Islamophobia is Racism: Resource for Teaching & Learning about anti-Muslim Racism in the United States

Description: By focusing on understanding Islamophobia as anti-Muslim racism, this syllabus challenges the idea that the problem is one of individual bias and that simply knowing more about Islam will necessarily lead to a decrease in anti-Muslim racism. Instead, it suggests that learning more about how structures of violence, inequality, and war have produced anti-Muslim racism and discrimination and its wide-ranging impact on everyday life is essential in order to challenge its assumptions, logics, and practices. While the readings include pieces that address recent events like the 2017 “Muslim ban” executive order, they also show that similar policies extend to both earlier moments and other communities.

Public Schools & Religious Communities

This pamphlet offers a guide to public schools in their interactions and collaboration with religious institutions and community organizations. These guidelines focus on arrangements between public schools and religious institutions because of the special constitutional implications of those relationships. This focus is not meant to suggest that schools should only seek out religious institutions or that such institutions are preferred providers of assistance to public-school children. We urge schools to seek out a wide range of community organizations, religious and non-religious, without regard to their views on religious issues.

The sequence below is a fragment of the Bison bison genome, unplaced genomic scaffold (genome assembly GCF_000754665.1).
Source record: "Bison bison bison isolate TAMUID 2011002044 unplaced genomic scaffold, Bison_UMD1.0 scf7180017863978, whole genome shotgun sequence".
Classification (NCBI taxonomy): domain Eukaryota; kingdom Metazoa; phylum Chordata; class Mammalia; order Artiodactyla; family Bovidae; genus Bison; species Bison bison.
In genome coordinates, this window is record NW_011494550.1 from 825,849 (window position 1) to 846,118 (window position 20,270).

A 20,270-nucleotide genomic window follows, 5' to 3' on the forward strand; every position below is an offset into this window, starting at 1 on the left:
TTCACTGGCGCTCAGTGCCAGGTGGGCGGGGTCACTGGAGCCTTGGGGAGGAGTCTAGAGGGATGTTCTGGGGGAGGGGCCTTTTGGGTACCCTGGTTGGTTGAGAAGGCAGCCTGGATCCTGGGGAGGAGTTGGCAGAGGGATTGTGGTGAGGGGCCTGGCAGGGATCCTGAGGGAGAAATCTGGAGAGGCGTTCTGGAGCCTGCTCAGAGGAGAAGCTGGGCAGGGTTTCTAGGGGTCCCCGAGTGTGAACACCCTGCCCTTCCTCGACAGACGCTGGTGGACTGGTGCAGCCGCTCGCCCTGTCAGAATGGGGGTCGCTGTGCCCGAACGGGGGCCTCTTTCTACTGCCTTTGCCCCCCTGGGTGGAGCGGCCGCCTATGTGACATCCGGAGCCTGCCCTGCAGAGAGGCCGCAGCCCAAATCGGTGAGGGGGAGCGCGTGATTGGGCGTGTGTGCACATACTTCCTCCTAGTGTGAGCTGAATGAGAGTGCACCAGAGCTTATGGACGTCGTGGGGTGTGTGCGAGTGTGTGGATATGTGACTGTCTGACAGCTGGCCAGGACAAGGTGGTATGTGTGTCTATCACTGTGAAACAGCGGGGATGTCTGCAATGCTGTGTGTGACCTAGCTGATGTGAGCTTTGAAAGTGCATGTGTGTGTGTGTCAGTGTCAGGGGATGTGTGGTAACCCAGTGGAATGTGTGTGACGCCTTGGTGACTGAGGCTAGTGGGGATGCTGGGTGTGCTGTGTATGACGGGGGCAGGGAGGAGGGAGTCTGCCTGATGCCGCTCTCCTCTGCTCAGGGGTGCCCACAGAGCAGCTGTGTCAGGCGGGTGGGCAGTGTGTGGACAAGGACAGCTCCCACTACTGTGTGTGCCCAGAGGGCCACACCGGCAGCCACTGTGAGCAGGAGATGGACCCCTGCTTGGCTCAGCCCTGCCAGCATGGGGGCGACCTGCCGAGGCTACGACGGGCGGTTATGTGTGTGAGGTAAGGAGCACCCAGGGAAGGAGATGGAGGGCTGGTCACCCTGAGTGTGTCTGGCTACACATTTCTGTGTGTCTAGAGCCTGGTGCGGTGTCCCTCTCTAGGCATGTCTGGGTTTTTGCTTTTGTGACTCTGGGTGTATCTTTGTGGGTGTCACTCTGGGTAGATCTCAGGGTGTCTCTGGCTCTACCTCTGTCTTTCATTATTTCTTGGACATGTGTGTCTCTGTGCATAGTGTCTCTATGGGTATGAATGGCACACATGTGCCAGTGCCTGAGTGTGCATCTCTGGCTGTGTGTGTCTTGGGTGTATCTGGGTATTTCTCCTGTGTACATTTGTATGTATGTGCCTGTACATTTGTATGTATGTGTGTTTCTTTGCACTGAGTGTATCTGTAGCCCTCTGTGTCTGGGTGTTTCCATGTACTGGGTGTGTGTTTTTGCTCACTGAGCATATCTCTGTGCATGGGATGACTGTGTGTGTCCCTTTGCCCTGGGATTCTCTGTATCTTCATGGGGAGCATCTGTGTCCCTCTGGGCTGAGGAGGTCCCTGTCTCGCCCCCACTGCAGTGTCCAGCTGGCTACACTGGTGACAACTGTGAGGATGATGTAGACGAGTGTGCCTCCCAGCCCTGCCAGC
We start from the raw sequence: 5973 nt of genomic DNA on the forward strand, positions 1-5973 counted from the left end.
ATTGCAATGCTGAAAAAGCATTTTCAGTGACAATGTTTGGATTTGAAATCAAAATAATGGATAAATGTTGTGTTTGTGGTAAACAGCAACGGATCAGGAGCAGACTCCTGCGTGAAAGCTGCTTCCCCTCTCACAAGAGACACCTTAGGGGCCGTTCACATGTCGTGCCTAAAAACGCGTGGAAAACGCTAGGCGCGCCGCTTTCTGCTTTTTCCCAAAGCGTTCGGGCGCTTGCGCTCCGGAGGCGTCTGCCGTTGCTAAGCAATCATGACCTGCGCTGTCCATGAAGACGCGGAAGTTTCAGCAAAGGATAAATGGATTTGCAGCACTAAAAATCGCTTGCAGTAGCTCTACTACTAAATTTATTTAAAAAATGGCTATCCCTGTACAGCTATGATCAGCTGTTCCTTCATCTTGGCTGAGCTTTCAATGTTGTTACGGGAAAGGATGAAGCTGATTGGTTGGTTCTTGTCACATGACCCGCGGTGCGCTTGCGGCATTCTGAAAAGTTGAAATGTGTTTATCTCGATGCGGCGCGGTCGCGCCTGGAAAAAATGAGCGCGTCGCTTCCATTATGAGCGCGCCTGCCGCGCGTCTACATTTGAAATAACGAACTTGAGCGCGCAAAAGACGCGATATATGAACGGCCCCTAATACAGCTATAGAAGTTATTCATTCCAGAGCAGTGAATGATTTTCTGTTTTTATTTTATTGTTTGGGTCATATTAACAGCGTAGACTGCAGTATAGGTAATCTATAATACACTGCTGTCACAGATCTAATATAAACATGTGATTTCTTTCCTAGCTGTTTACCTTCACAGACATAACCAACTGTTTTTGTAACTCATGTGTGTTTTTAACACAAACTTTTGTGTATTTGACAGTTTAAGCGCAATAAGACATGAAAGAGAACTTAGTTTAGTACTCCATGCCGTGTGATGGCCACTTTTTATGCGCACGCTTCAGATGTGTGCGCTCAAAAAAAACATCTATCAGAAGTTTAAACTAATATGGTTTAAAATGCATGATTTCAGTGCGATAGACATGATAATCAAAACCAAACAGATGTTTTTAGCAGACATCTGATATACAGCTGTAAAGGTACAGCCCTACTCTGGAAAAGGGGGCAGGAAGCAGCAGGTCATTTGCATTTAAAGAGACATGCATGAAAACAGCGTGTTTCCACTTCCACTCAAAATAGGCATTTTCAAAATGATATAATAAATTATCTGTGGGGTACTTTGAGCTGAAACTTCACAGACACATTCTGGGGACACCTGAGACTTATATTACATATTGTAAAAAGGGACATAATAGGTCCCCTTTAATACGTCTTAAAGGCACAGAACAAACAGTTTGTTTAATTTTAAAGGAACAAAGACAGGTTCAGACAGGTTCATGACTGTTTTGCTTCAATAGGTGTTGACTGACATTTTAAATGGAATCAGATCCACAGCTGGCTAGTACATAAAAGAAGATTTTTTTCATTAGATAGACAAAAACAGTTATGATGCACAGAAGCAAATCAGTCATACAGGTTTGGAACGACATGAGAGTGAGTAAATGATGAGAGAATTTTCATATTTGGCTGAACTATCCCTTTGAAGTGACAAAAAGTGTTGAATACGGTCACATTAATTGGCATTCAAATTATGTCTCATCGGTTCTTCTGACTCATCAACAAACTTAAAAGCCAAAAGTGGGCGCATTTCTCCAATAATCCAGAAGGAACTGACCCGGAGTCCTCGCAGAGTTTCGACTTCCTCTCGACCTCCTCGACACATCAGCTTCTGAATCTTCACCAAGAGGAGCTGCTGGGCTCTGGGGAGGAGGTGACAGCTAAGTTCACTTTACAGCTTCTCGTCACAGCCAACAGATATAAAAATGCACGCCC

Prince Among Slaves

Prince Among Slaves recounts the true story of an African Muslim prince who was captured and sold into slavery in the American South. After 40 years of enslavement, he finally regained his freedom, became a national celebrity, and dined in the White House. This is an incredible story about an incredible man who endured the humiliation of slavery without ever losing his dignity or his hope for freedom. Prince Among Slaves is based on the book by historian Terry Alford (1977) was conceived, designed, and executive produced by Unity Productions Foundation (UPF), and received substantial NEH planning and production funding in 2005 and 2006. The companion website is a rich resource for contextualizing the film and book in American history , as well as addressing contemporary issues of identity and migration.

My Fellow American (film, interactive website)

My Fellow American is a short film about the roles of American Muslims in civic and professional life. The companion website features video testimonials and stories by Americans who have interacted with American Muslims as colleagues, friends, and family members in the community at http://myfellowamerican.us/ AND http://myfellowamerican.us/videos AND film at https://www.upf.tv/films/my-fellow-american/